A qualified foreign institutional investor (合格境外机构投资者) (QFII) refers to an overseas fund manager, insurance company, securities company or other asset management company that has obtained approval from China’s financial regulators to invest in the domestic Chinese securities market.
The China Securities Regulatory Commission (CSRC) is responsible for conferring approval for QFII’s, while the State Administration of Foreign Exchange (SAFE) is responsible for the allocation of investment quotas.
The QFII system was first launched in 2002, with the release of the “Qualified Foreign Institutional Investor Domestic Securities Investment Temporary Administrative Measures” (合格境外机构投资者境内证券投资管理暂行办法) by CSRC, the People’s Bank of China (PBOC) and SAFE on 5 November.
SAFE subsequently issued the “Qualified Foreign Institutional Investor Domestic Securities Investment Foreign Exchange Temporary Administrative Regulations” (合格境外机构投资者境内证券投资外汇管理暂行规定) on 28 November of the same year.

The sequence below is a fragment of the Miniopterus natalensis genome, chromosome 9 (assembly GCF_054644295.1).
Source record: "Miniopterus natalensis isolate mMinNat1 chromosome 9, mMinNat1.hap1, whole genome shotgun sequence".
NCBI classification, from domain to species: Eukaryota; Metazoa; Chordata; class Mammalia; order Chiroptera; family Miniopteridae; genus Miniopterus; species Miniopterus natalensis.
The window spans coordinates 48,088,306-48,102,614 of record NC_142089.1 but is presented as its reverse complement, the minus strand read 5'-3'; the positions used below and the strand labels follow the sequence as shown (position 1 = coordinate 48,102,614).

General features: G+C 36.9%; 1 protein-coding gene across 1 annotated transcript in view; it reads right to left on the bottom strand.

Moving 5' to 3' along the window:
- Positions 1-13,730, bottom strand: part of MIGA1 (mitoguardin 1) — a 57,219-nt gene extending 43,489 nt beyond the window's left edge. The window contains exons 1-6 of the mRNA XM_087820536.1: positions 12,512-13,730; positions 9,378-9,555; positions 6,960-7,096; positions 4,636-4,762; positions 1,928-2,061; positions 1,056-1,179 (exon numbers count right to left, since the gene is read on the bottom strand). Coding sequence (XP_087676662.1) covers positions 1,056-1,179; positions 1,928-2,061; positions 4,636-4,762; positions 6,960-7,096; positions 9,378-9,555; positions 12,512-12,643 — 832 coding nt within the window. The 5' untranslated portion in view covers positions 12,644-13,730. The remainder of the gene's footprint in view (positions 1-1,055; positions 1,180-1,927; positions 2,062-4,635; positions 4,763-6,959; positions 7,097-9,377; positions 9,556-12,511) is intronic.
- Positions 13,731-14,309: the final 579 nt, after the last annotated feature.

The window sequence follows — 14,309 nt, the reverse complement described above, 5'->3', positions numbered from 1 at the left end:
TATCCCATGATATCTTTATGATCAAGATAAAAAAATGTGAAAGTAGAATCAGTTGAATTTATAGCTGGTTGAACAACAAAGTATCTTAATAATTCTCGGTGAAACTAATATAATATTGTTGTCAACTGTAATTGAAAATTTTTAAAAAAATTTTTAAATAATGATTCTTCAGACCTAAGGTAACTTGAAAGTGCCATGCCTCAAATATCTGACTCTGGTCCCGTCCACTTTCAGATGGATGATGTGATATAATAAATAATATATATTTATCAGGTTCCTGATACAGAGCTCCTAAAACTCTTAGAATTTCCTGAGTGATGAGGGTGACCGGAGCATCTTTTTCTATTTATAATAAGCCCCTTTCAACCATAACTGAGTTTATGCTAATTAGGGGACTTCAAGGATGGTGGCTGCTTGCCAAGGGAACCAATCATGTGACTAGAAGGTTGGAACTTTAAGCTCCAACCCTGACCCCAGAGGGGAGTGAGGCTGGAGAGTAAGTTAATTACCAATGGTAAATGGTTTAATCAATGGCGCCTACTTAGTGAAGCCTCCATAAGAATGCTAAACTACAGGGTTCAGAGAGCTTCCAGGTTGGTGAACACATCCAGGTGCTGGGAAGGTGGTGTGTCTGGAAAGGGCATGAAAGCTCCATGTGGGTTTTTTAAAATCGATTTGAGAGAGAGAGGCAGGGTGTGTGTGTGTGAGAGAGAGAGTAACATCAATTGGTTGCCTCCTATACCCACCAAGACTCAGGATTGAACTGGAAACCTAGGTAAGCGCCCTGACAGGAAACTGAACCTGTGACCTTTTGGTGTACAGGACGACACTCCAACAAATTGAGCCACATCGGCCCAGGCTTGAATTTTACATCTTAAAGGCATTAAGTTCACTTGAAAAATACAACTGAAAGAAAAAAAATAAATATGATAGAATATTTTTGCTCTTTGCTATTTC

Zhou Xiaochuan, former head of PBOC who was at the time the chair of the CSRC, first flagged Beijing’s plans to establish the QFII system at a meeting of the International Organization of Securities Commissions (IOSCO) held in June 2002.
At the meeting Zhou said that China planned to use the QFII system to provide overseas financial institutions with a means of investing in RMB-denominated A-shares.
On 18 July, the Shenzhen Stock Exchange held a special meeting on attracting QFII’s to China, and resolve technical problems in relation to the proposed system.